To actually edit the code, Emacs already has a neat Scheme mode. But in
addition to that, you must not miss [[http://www.emacswiki.org/emacs/ParEdit][Paredit]]. It provides facilities to
directly operate on the syntax tree, such as raising an s-expression or
wrapping it, swallowing or rejecting the following s-expression, etc.

* Submitting Patches

Development is done using the Git distributed version control system. Thus,
access to the repository is not strictly necessary. We welcome contributions
in the form of patches as produced by ‘git format-patch’ sent to
guix-devel@gnu.org. Please write commit logs in the [[http://www.gnu.org/prep/standards/html_node/Change-Logs.html#Change-Logs][GNU ChangeLog
format]]; you can check the commit history for examples.

Before submitting a patch that adds or modifies a package definition, please
run ‘guix lint PACKAGE’, where PACKAGE is the name of the new or modified
package, and fix any errors it reports. In addition, please make sure the
package builds on your platform, using ‘guix build’. You may also want to
check that dependent package (if applicable) are not affected by the change;
‘guix refresh --list-dependent PACKAGE’ will help you do that.

When posting a patch to the mailing list, use "[PATCH] ..." as a subject. You
may use your email client or the ‘git send-mail’ command.

As you become a regular contributor, you may find it convenient to have write
access to the repository (see below.)

* Coding Style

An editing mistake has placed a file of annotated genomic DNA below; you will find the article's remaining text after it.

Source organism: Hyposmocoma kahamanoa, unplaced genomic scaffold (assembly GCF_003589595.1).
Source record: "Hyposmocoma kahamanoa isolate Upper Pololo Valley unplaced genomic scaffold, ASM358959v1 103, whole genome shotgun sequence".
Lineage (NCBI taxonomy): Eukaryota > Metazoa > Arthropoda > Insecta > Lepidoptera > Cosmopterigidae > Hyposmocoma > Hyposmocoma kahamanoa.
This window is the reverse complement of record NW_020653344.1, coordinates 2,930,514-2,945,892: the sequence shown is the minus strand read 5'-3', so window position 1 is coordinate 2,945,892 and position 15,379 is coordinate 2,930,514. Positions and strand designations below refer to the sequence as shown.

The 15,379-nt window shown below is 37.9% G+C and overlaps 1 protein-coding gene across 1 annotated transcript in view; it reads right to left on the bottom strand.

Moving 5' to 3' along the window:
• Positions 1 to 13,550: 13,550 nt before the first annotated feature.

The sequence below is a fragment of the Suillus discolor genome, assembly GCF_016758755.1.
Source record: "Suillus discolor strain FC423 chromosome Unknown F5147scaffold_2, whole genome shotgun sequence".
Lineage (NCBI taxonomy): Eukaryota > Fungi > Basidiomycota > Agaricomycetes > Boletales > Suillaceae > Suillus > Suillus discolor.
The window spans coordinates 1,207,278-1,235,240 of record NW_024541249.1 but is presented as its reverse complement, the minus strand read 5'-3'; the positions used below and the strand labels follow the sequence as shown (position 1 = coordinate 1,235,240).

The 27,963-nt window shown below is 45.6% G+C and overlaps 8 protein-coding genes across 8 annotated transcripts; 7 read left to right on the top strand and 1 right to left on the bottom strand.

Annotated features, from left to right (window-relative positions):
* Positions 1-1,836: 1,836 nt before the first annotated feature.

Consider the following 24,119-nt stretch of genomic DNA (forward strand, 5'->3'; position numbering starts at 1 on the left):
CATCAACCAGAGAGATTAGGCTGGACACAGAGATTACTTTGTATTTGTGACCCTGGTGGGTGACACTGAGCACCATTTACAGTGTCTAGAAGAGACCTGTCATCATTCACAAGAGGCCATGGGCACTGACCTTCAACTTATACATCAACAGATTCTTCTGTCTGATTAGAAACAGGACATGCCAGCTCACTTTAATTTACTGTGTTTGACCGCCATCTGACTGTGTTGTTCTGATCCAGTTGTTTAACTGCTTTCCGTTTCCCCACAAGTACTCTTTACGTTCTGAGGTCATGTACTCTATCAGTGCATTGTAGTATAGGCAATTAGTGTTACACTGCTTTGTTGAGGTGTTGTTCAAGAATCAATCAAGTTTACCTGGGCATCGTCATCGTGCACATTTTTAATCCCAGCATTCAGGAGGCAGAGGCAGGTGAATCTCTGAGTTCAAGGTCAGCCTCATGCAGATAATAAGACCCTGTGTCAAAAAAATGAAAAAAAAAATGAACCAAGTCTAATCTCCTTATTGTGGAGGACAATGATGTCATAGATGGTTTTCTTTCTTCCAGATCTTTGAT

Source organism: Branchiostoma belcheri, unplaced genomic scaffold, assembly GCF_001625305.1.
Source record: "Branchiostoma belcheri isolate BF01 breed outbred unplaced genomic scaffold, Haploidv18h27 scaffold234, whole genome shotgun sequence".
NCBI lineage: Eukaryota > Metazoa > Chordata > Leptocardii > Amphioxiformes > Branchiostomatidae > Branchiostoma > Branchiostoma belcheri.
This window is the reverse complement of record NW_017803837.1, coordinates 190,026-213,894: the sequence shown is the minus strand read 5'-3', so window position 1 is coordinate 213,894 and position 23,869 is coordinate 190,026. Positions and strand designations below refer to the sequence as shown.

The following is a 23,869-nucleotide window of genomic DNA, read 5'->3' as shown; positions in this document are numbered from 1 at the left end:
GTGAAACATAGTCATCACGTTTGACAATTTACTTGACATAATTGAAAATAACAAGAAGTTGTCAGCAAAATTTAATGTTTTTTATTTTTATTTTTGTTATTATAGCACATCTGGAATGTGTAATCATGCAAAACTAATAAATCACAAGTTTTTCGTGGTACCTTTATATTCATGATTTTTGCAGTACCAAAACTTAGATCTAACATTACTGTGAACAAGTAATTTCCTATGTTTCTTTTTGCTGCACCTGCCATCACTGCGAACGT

In general our code follows the [[info:standards][GNU Coding Standards]] (GCS). However, the GCS
do not say much about Scheme, so here are some additional rules.

** Programming Paradigm

Scheme code in Guix is written in a purely functional style. One exception is
code that involves input/output, and procedures that implement low-level
concepts, such as the ‘memoize’ procedure.

** Modules

Guile modules that are meant to be used on the builder side must live in the
(guix build …) name space. They must not refer to other Guix or GNU modules.
However, it is OK for a “host-side” module to use a build-side module.

Modules that deal with the broader GNU system should be in the (gnu …) name
space rather than (guix …).

** Data Types and Pattern Matching

The tendency in classical Lisp is to use lists to represent everything, and
then to browse them “by hand” using ‘car’, ‘cdr’, ‘cadr’, and co. There are
several problems with that style, notably the fact that it is hard to read,
error-prone, and a hindrance to proper type error reports.

Guix code should define appropriate data types (for instance, using
‘define-record-type*’) rather than abuse lists. In addition, it should use
pattern matching, via Guile’s (ice-9 match) module, especially when matching
lists.

** Formatting Code

When writing Scheme code, we follow common wisdom among Scheme programmers.
In general, we follow the [[http://mumble.net/~campbell/scheme/style.txt][Riastradh's Lisp Style Rules]]. This document happens
to describe the conventions mostly used in Guile’s code too. It is very
thoughtful and well written, so please do read it.

Some special forms introduced in Guix, such as the ‘substitute*’ macro, have
special indentation rules. These are defined in the .dir-locals.el file,
which Emacs automatically uses. If you do not use Emacs, please make sure to
let your editor know the rules.

We require all top-level procedures to carry a docstring. This requirement
can be relaxed for simple private procedures in the (guix build …) name space,